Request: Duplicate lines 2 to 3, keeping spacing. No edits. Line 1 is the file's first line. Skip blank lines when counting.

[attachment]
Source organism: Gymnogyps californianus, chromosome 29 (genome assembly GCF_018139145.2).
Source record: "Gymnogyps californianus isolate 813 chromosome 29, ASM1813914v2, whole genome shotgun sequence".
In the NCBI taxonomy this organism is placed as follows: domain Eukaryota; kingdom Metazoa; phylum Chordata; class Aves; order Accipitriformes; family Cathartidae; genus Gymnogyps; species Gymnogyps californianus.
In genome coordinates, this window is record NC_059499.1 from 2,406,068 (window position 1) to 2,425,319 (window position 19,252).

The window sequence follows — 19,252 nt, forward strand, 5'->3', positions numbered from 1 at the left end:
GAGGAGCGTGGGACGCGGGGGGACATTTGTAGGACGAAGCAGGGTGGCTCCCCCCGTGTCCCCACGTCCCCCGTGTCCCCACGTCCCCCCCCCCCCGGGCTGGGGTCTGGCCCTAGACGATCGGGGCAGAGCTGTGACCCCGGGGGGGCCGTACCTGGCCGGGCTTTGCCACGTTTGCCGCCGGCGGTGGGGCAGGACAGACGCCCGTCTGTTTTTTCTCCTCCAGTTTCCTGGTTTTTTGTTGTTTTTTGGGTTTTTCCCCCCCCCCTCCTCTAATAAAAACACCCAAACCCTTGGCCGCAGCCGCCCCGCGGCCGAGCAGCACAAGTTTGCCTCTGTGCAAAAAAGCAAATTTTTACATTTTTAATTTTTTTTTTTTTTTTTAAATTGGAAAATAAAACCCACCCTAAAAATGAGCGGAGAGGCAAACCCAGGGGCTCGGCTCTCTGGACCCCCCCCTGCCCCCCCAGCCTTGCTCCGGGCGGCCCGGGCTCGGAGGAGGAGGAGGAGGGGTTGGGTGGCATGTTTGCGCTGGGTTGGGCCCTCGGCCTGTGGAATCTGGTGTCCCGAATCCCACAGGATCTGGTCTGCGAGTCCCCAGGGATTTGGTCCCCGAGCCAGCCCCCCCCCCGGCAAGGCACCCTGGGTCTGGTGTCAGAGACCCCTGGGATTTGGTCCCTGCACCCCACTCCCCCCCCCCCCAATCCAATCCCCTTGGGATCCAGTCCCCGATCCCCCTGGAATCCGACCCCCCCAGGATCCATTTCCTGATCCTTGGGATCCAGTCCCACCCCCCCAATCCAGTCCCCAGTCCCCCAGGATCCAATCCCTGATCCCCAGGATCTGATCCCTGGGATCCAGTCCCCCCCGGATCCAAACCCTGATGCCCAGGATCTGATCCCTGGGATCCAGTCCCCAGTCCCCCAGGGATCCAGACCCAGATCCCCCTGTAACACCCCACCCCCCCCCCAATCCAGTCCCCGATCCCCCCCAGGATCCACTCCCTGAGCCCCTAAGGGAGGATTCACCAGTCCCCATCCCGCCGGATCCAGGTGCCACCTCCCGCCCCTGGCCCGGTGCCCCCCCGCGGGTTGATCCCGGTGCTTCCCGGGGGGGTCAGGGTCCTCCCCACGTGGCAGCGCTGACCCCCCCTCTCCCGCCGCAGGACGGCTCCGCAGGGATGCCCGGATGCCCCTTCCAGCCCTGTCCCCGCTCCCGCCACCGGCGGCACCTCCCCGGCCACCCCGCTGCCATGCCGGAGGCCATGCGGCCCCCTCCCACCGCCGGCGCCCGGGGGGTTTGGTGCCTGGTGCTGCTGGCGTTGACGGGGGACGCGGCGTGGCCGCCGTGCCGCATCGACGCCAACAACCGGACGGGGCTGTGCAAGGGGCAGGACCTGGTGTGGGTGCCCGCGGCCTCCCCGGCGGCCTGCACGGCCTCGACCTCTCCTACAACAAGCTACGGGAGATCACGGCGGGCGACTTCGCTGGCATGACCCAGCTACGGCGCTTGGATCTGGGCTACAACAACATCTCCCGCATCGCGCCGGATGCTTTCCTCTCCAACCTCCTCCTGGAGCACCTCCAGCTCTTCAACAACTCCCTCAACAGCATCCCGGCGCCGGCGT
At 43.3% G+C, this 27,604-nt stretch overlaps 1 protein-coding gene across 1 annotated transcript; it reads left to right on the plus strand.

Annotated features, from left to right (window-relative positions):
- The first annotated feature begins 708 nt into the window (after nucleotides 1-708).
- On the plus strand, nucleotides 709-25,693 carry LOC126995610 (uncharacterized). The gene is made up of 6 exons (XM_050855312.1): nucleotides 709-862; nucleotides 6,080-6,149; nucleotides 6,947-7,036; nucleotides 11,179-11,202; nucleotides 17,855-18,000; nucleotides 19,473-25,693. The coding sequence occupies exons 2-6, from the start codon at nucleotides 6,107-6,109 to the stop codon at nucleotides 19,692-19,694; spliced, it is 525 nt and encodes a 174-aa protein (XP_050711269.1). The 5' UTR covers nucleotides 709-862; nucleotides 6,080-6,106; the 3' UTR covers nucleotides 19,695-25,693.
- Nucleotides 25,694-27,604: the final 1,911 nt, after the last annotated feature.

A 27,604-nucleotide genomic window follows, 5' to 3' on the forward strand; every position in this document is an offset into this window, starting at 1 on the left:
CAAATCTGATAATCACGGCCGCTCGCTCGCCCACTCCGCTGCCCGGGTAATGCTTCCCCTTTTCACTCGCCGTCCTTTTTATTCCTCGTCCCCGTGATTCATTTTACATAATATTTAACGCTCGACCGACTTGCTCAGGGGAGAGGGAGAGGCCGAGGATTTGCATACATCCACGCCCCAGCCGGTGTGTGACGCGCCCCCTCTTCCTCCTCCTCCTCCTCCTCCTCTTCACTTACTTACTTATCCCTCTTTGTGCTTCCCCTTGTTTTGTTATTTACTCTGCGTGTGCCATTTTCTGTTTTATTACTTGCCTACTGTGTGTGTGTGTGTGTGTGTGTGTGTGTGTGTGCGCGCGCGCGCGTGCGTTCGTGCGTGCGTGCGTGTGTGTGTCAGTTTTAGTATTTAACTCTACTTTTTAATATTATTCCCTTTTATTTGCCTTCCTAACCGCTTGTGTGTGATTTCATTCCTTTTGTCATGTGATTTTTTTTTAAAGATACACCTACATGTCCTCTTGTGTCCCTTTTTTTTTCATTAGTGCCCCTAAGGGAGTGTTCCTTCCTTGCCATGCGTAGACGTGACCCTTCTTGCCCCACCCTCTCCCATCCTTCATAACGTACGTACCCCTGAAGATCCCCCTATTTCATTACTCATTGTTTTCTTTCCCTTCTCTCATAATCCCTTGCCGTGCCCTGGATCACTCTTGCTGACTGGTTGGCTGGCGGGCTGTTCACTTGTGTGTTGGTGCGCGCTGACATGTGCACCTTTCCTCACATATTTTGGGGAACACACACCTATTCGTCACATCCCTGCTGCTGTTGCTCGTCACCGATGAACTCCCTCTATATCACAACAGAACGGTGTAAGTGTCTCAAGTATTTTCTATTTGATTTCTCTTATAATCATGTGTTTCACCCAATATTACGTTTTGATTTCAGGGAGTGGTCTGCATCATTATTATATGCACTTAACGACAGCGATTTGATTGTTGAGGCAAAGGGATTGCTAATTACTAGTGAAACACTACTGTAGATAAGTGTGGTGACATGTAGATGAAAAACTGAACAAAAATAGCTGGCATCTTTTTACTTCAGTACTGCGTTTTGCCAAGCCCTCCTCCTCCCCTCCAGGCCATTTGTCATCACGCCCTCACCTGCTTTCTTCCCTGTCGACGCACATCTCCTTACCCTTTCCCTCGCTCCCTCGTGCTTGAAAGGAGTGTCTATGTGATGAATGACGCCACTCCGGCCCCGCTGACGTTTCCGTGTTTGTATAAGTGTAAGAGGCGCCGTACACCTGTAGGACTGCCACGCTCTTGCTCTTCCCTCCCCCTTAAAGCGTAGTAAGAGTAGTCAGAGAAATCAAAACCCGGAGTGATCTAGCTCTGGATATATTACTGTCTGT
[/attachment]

Source record: "Gymnogyps californianus isolate 813 chromosome 29, ASM1813914v2, whole genome shotgun sequence".
In the NCBI taxonomy this organism is placed as follows: domain Eukaryota; kingdom Metazoa; phylum Chordata; class Aves; order Accipitriformes; family Cathartidae; genus Gymnogyps; species Gymnogyps californianus.